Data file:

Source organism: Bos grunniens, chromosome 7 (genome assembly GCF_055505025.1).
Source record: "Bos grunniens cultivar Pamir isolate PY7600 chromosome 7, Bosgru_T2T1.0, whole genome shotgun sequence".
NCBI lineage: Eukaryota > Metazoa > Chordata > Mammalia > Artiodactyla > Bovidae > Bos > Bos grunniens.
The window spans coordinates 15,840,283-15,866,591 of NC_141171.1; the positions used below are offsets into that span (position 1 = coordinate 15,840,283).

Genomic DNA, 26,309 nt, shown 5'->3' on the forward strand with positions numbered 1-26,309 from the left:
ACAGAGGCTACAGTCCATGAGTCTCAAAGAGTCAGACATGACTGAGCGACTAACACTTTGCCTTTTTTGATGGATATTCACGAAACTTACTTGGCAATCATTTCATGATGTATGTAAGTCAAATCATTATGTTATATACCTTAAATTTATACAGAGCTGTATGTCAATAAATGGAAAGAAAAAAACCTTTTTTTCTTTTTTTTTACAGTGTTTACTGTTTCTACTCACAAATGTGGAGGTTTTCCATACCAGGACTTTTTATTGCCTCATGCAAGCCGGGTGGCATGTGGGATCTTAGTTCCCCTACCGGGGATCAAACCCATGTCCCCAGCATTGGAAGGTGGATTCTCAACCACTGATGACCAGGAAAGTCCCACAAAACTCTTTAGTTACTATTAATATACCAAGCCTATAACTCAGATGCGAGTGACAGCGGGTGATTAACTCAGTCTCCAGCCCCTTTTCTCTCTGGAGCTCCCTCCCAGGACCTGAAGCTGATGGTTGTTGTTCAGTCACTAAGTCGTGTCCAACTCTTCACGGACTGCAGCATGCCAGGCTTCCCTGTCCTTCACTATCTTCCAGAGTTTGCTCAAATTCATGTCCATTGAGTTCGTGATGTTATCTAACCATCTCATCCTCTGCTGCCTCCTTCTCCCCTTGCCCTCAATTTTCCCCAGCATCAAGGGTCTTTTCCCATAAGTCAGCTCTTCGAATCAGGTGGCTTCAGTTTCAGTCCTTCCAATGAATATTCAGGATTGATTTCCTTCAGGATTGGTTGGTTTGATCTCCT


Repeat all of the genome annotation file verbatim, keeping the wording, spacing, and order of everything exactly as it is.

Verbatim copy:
Source organism: Bos grunniens, chromosome 7 (genome assembly GCF_055505025.1).
Source record: "Bos grunniens cultivar Pamir isolate PY7600 chromosome 7, Bosgru_T2T1.0, whole genome shotgun sequence".
NCBI lineage: Eukaryota > Metazoa > Chordata > Mammalia > Artiodactyla > Bovidae > Bos > Bos grunniens.
The window spans coordinates 15,840,283-15,866,591 of NC_141171.1; the positions used below are offsets into that span (position 1 = coordinate 15,840,283).

Genomic DNA, 26,309 nt, shown 5'->3' on the forward strand with positions numbered 1-26,309 from the left:
ACAGAGGCTACAGTCCATGAGTCTCAAAGAGTCAGACATGACTGAGCGACTAACACTTTGCCTTTTTTGATGGATATTCACGAAACTTACTTGGCAATCATTTCATGATGTATGTAAGTCAAATCATTATGTTATATACCTTAAATTTATACAGAGCTGTATGTCAATAAATGGAAAGAAAAAAACCTTTTTTTCTTTTTTTTTACAGTGTTTACTGTTTCTACTCACAAATGTGGAGGTTTTCCATACCAGGACTTTTTATTGCCTCATGCAAGCCGGGTGGCATGTGGGATCTTAGTTCCCCTACCGGGGATCAAACCCATGTCCCCAGCATTGGAAGGTGGATTCTCAACCACTGATGACCAGGAAAGTCCCACAAAACTCTTTAGTTACTATTAATATACCAAGCCTATAACTCAGATGCGAGTGACAGCGGGTGATTAACTCAGTCTCCAGCCCCTTTTCTCTCTGGAGCTCCCTCCCAGGACCTGAAGCTGATGGTTGTTGTTCAGTCACTAAGTCGTGTCCAACTCTTCACGGACTGCAGCATGCCAGGCTTCCCTGTCCTTCACTATCTTCCAGAGTTTGCTCAAATTCATGTCCATTGAGTTCGTGATGTTATCTAACCATCTCATCCTCTGCTGCCTCCTTCTCCCCTTGCCCTCAATTTTCCCCAGCATCAAGGGTCTTTTCCCATAAGTCAGCTCTTCGAATCAGGTGGCTTCAGTTTCAGTCCTTCCAATGAATATTCAGGATTGATTTCCTTCAGGATTGGTTGGTTTGATCTCCT